Announcement: Critical Internet Infrastructure WG is now open to public participation

ISOTF Critical Internet Infrastructure WG is now open to public participation.

The group holds top experts on internet technology, critical infrastructure, and internet governance, from around the globe.

Together, we discuss definitions, problems, challenges and solutions in securing and assuring the reliability of the global internet infrastructure, which is critical infrastructure for a growing number of nations, corporations and indeed, individuals -- world wide.

The group started as a closed and private forum, to discuss technical and operational risks, as other venues limited discussion of critical internet resources to politically charged subjects such ascontrol of ICANN and ARIN, thus overshadowing other important aspects.

As of November 18th 2009, the list is open for public access, to advance public awareness of the issues, and bring new talent on board.

The group is hosted by the ISOTF, but is governed by members.

Note: SCADA, network operations, and other related issues should be discussed in the appropriate forums, elsewhere. This group deals with the internet.

To subscribe:

Gadi Evron for ISOTF-CII-WG.

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Friday, November 13, 2009

China, is it our cyber defense red herring?

There are thousands of articles perpetuating the claim that China is out to get us on the Internet. And yet, all these discussions are begging the question, is it China attacking? Also, are they even the "usual suspects"?

While I can point to real facts of China making active use of information warfare, cyber warfare, or whatever else you choose to call it (such as the release of 0 days being patched by Microsoft
and originally reported by the Taiwanese government, search Microsoft's site), I can also point to Germany (intelligence Trojan horse), the US (The Farewell Dossier) and other countries such
as North Korea (without much detail, so questioned).

We have a failing, that even as experts we see an IP source in China for an attack, and as it is popular, and we are still used to think in the physical world, jump to the conclusion the actor is from China. The actor is often from the US, Eastern Europe, Russia, Brazil, and many other countries. That in turn does not mean these actors are then sponsored by these countries. Information warfare is about covertness, not about being loud. The Internet is perfect for plausible deniability, as I've learned when writing the postmortem analysis of the 2007 attacks against Estonia, for the Estonian CERT.

The Chinese know more about the uses of being covert than any of the rest of us, in their strategy, their actions, and their history. If they are being so indiscreet it is for a specific reason, perhaps as a smoke-screen, or indeed, they are not doing it to begin with.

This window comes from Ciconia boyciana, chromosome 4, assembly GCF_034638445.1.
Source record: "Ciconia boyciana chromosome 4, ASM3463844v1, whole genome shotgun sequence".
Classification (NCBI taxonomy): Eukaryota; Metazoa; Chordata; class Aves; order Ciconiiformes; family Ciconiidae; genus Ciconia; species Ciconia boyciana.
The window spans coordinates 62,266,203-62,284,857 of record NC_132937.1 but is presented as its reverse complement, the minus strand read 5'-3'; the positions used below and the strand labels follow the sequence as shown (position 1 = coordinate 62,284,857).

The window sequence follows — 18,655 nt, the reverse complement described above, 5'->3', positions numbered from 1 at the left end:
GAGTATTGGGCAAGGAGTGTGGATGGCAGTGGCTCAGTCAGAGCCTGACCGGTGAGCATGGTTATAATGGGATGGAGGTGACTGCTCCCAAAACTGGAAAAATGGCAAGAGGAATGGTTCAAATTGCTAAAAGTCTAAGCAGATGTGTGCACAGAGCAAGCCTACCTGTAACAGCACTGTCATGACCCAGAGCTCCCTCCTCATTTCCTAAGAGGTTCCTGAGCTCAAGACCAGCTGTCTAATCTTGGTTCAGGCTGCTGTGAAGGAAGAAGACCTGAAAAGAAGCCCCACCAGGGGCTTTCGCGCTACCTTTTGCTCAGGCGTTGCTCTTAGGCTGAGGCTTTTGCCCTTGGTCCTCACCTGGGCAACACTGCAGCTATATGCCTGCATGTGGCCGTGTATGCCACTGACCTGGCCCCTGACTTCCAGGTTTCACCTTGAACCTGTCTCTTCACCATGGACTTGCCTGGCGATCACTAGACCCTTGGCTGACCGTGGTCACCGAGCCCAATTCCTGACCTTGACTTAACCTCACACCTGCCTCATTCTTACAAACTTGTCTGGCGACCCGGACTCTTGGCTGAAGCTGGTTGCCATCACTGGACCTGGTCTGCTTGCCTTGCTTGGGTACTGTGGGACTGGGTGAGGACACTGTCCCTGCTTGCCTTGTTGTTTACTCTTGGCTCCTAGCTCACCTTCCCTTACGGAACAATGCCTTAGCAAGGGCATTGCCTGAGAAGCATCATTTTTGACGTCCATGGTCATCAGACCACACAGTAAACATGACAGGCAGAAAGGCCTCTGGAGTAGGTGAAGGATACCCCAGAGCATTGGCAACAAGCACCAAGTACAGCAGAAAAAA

I am not saying the Chinese government does not attack, I am saying naming them continually is nothing but a baseless red herring, and an easy scape-goat we have all grown used to. Thus, blaming China by itself has become acceptable just because people did it often enough. The story of Ethos manufacturing itself.

Malicious computers in China are a problem we can't and shouldn't deny. However, continually claiming China is the Big Bad and attributing every attack to them, is beyond ridiculous. Nothing to see here, move along.

Then again, maybe if we keep saying it's the Chinese with every attack we see, they will get some ideas and make it true for us. It may eventually prove true, but our current proof is based mainly on people claiming it in the past. We are better than this.

Gadi Evron,

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Friday, October 30, 2009

Cyber War and Cyber Deterrence

A few days ago a Google Alert on my name let me know that I was referenced in a paper from RAND. I have high appreciation for RAND's work, so naturally I went to look.

The work by one Martin Libicki discusses cyber war and cyber deterrence. He is against the silly notion, much like I am.

I've grown so tired of repeating "these discussions the past two years in US defense circles are just ... stupid." I am happy that someone else, as articulate as Libicki, joined our side of the debate. Just because US experts are so used to deterrence as a strategy after 70 years, does not mean it fits the bill with the Internet. In fact, it is extreme folly.

I don't agree with everything Libicki says, but I do agree with him on this matter.

Unlike many, I believe offensive capabilities are critical for any nation nowadays, but that thinking it would assist in defense is delusional.

Libicki's actual RAND paper can be found here:

Maybe now I can finally write a paper I want to write, on when deterrence actually does work on the Internet. There are cases where it does, but raising these before now would have muddied the water.

I also plan to be more vocal in the debate in the coming months, and pull out of the drawer some articles I wrote on the subject, for when it warms up and they can make a difference.

Gadi Evron,

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Tuesday, September 29, 2009

Medical Vaccines as an Analogy to Information Security

In the information security field, we often encounter an ethical dilemma. Should information become public, so that people can protect themselves, or better decide how to do so. Or should it remain secret so that larger harm is prevented? The world of Vaccines shows us an image of how medical professionals deal with the issue.

I recently wrote a blog post on an unrelated subject, vaccines and their risks. I have been gathering information on whether they are safe for some time now.